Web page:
The Energy Revolution’s manifesto is 14 Federal Laws bundled into the “Meseberg Program” in 2007. Meseberg aims to have renewables provide 35% of electricity by 2020 – 66% by 2030. Meseberg presumes public and private investments in renewables of $22 billion per year.

A Meseberg cornerstone, Feed-in-Tariffs for renewable electricity, originated with the Christian Democrat government in 1991. The impetus came from small power producers in Bavaria seeking access to the grid. The 1991 regs forced utilities to feed small producers’ power into the grid.

The Renewable Energy Sources Act, with its compulsory 20-year Feed-in-Tariff contracts, was concocted by the Social Democrat/Green coalition in 2000 but revised several times since. Grid operators must accept electricity from wind farms, solar arrays, and bio-gas plants in preference to the output of nuclear, coal, or gas plants. Grid operators must bear the cost of hooking up renewable generators to the grid. Consumers must pay tariffs, above market prices, to renewable producers. German proselytizing spread this program to 65 jurisdictions around the world.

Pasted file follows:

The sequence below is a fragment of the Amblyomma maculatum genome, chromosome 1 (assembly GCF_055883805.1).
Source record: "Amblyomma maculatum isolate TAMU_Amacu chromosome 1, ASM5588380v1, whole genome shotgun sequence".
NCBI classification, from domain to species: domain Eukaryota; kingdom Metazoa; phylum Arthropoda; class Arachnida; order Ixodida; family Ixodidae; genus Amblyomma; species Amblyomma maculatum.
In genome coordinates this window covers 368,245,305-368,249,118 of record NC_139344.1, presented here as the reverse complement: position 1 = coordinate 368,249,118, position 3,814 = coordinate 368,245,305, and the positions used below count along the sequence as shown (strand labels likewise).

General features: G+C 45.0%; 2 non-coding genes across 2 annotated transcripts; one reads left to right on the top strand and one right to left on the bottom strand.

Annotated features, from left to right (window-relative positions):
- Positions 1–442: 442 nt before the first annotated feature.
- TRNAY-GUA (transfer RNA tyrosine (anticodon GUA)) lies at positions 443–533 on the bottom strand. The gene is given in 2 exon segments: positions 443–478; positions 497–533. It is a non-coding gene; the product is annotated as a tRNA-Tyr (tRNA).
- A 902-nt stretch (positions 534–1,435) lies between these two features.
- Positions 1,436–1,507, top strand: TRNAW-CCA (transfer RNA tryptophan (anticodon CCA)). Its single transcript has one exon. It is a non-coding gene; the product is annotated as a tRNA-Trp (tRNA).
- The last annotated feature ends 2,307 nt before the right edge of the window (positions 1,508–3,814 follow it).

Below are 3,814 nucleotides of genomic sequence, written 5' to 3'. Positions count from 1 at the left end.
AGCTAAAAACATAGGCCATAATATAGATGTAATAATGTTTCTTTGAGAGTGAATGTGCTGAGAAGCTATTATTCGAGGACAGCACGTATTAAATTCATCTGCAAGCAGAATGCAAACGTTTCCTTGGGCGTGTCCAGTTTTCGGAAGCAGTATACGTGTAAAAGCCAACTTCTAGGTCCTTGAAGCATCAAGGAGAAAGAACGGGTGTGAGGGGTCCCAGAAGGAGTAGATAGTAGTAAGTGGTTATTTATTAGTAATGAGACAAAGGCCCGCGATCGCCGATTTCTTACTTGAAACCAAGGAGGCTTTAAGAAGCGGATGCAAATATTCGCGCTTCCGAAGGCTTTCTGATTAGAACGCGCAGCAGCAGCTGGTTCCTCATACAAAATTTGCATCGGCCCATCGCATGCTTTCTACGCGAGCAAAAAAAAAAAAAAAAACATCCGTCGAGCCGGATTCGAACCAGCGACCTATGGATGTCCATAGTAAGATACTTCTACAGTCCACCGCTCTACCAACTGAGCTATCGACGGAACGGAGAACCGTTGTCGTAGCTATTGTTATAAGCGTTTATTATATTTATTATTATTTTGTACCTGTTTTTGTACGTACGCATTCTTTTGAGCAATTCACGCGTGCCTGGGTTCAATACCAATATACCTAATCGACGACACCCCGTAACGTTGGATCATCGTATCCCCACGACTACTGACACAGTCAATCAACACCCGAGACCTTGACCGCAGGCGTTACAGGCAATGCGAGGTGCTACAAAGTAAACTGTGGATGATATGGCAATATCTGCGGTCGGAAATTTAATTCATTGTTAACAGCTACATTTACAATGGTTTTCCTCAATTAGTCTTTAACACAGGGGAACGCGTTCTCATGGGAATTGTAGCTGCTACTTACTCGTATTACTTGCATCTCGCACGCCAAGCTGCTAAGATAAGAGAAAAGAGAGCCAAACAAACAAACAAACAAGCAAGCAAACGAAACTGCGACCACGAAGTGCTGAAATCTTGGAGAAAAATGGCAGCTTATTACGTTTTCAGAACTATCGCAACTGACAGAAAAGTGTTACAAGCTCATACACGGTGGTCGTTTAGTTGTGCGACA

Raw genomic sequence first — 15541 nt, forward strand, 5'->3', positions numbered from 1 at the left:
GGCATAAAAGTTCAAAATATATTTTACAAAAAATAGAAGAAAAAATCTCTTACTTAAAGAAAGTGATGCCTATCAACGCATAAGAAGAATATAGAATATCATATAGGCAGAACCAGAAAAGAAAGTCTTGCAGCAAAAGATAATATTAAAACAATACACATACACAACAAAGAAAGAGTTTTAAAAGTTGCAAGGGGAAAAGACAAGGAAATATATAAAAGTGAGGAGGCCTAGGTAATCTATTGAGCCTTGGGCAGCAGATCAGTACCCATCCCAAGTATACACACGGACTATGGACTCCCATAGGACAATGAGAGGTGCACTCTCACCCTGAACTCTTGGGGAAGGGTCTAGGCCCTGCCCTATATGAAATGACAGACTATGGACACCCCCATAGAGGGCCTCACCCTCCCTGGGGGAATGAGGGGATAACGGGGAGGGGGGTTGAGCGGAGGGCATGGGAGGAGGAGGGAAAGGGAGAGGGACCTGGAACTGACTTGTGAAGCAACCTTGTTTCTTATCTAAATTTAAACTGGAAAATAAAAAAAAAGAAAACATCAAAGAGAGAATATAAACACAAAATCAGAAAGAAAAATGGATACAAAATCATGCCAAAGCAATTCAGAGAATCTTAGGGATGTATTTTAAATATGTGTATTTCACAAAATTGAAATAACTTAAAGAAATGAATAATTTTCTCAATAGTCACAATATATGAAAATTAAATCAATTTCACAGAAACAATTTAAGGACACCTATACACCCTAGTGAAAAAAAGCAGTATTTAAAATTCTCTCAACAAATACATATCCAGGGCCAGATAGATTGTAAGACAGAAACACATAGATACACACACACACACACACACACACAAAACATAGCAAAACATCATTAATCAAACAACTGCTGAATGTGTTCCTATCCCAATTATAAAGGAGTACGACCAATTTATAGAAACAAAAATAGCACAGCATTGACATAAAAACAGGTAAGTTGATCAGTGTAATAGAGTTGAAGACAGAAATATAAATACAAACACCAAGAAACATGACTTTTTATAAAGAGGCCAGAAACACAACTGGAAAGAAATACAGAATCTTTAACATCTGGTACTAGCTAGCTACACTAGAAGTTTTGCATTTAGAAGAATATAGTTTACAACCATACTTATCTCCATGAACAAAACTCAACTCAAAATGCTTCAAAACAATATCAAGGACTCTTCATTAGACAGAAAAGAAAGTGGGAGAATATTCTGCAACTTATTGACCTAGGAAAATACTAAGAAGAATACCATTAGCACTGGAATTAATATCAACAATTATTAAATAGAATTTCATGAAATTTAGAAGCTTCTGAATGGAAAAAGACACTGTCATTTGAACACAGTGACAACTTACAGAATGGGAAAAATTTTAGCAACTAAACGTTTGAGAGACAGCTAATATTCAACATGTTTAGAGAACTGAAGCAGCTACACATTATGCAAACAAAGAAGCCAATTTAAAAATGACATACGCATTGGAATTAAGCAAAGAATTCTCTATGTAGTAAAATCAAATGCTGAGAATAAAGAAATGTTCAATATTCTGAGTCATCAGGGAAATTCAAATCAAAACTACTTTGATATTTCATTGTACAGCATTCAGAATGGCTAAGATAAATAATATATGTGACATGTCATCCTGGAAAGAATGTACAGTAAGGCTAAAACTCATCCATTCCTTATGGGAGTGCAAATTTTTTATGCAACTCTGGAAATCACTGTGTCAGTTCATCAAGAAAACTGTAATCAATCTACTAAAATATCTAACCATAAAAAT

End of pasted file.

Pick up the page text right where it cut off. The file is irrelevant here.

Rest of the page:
Meseberg anticipates Germany having 50,000 MW of photovoltaic capacity by 2020. Presently 18,000 MW of photovoltaic capacity provides 2% of German electricity. The 7,400 MW installed in 2010 was 40% of the global photovoltaic market. Italy became the top solar panel buyer in 2011. Germany remains Europe’s biggest solar thermal market.

The solar industry has hit a rough patch. Installation exceeded expectation and the grid is unable accommodate this output. Due to a paring back of subsidies, the industry is a experiencing a shakeout. Rumours of its death are exaggerations.